April 2, 2008, is the tenth anniversary of my mother’s death. She was one month short of 90 years old and died at home with her three children in attendance, just as she wanted. She said, “If life on the next planet is half as much fun as it was on this one, I’ll have a great time.” She said, “I did so much more in my life than I ever expected -- taught for a long time, went clear around the world, rode a camel...”
1909 - 1998 just about covers the 20th century, a most amazing time to be alive, not least because it was documented all along the way with photos. Here’s my mother on a postcard, which is the way people used photos in those days. The message was from her mother (my grandmother) to her prospective sister-in-law, Florence.
And here’s the entire family in the way that rural people lived in those days. I’d love to live in those clothes, that house, right now. In fact, I’m coming as close as I can.
John Pinkerton did the best he could with his oldest daughter: sent her off to college in Albany to attend what would become Lewis & Clark in Portland. But the Depression hit and the tuition money was just gone. One day John came home with this big mule and a sack of seed corn. “Lou,” he said, “I’ve leased a field for you and if you can use this mule to raise a crop of corn, it will pay your tuition.” She did it.
But it was only enough for another half-year. She’d planned on being a math teacher. Instead she ended up working for small businesses in Roseburg. She was a member of the Businesswomen’s Club and a “career girl” on a small scale.
One day she was working for the newspaper and a wool buyer came in to place an ad. He was a city man from Portland, or so it seemed. (Actually he was a homesteader’s kid from the prairie.) He had a Master’s Degree. (His thesis was on the price of potatoes.) And he had a house. Partly she married him (I believe) to live in Portland in that house, thinking it was moving to sophistication in the Big City.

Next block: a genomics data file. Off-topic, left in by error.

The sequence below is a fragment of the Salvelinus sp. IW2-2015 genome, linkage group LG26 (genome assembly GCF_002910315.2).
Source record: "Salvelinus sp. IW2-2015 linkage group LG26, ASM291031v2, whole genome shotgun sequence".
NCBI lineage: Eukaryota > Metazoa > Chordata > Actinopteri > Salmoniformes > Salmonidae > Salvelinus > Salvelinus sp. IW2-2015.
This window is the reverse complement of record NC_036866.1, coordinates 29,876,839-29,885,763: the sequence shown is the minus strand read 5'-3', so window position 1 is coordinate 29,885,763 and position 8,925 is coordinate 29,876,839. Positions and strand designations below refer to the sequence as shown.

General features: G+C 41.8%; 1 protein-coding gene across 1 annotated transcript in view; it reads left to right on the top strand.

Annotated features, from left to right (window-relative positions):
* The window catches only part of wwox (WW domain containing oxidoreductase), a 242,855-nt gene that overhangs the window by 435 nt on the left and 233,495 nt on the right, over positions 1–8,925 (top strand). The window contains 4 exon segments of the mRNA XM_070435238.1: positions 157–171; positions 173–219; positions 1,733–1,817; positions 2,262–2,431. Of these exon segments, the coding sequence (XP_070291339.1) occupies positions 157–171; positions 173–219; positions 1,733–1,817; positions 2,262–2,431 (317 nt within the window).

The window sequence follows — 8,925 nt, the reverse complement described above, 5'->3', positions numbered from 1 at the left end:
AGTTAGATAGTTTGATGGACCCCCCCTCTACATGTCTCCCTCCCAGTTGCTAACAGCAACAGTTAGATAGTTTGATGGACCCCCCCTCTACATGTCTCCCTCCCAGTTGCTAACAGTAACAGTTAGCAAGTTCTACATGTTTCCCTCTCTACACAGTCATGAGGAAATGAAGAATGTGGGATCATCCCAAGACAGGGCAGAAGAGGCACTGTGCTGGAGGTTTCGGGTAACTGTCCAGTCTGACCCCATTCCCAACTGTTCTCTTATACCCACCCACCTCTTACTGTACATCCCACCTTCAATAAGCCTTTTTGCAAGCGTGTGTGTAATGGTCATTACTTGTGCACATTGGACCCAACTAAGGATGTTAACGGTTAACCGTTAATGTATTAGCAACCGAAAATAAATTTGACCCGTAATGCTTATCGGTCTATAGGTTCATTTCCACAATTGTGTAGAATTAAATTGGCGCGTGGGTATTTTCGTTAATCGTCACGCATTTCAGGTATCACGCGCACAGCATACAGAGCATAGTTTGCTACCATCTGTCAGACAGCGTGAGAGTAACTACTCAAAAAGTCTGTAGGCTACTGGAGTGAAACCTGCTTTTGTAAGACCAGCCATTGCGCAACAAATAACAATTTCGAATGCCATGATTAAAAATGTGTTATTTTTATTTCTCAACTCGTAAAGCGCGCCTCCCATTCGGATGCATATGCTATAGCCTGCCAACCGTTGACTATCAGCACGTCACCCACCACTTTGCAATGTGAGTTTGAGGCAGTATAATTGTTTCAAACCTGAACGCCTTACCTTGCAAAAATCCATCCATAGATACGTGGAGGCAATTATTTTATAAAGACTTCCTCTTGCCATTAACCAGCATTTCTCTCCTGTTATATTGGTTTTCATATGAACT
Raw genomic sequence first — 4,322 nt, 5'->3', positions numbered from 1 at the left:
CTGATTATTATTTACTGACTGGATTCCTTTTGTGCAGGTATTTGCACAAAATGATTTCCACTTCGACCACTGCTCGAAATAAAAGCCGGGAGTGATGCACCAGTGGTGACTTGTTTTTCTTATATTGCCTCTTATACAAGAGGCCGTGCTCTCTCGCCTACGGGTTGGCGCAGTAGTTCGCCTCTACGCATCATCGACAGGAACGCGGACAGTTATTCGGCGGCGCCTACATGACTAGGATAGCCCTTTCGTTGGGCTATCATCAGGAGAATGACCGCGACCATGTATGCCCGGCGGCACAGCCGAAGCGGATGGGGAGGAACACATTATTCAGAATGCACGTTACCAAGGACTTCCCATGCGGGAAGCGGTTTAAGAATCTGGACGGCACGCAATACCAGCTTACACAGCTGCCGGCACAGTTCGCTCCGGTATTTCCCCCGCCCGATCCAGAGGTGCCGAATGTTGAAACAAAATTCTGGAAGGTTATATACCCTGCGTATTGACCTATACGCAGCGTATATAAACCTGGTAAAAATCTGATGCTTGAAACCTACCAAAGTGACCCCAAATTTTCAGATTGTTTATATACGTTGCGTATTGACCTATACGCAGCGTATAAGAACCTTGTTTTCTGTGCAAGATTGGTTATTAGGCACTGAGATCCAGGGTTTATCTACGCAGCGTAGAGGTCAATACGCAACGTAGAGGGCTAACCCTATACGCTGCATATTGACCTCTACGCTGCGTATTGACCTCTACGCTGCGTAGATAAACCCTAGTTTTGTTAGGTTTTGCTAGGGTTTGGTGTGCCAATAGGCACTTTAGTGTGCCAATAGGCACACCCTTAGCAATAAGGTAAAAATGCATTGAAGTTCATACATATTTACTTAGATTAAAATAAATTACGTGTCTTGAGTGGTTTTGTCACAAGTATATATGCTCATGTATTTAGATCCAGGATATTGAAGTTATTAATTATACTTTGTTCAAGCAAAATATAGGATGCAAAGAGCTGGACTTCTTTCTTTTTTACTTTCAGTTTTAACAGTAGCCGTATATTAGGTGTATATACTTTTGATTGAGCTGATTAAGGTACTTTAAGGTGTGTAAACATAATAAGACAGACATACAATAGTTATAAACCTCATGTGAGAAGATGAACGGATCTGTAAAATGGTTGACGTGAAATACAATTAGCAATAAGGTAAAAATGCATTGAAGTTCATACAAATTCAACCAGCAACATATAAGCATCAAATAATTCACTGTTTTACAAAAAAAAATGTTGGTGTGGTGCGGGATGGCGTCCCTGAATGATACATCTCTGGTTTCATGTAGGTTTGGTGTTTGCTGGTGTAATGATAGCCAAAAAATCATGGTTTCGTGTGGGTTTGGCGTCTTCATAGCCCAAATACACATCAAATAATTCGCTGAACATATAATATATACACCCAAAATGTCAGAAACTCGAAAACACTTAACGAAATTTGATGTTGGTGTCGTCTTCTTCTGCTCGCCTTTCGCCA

It was less than that. I was born when she was thirty. Paul was born when she was 35. Soon there were three of us. And she was realizing that she’d married a bibliomaniac. (I’m the one who got that gene.)
The opinion of the time was that was old to be a mother and that three was an excessive number of children. Not because the pill was available, but because it was wartime and there was a certain amount of rationing.
By the time of this photo (taken at Wallowa Lake) she had survived a radical mastectomy and a broken arm and returned to college at Portland State University where she graduated at the same time I graduated from high school. It was 1957.
From then until retirement she taught elementary school, moving from classroom to library. One day she came home and said to my father, “Let’s go around the world.” So they did. The photo of her on a camel was her Christmas card that year.
A few years later, after my father had died, she went to the part of the world she had fancied since listening to missionaries as a little girl. Asia. This is in Singapore.
There was a lot more to it, of course, but this is a quick visual sketch of one woman and the distance she managed to travel in her lifetime. She died quietly, as she wished, in the house she had entered as a bride.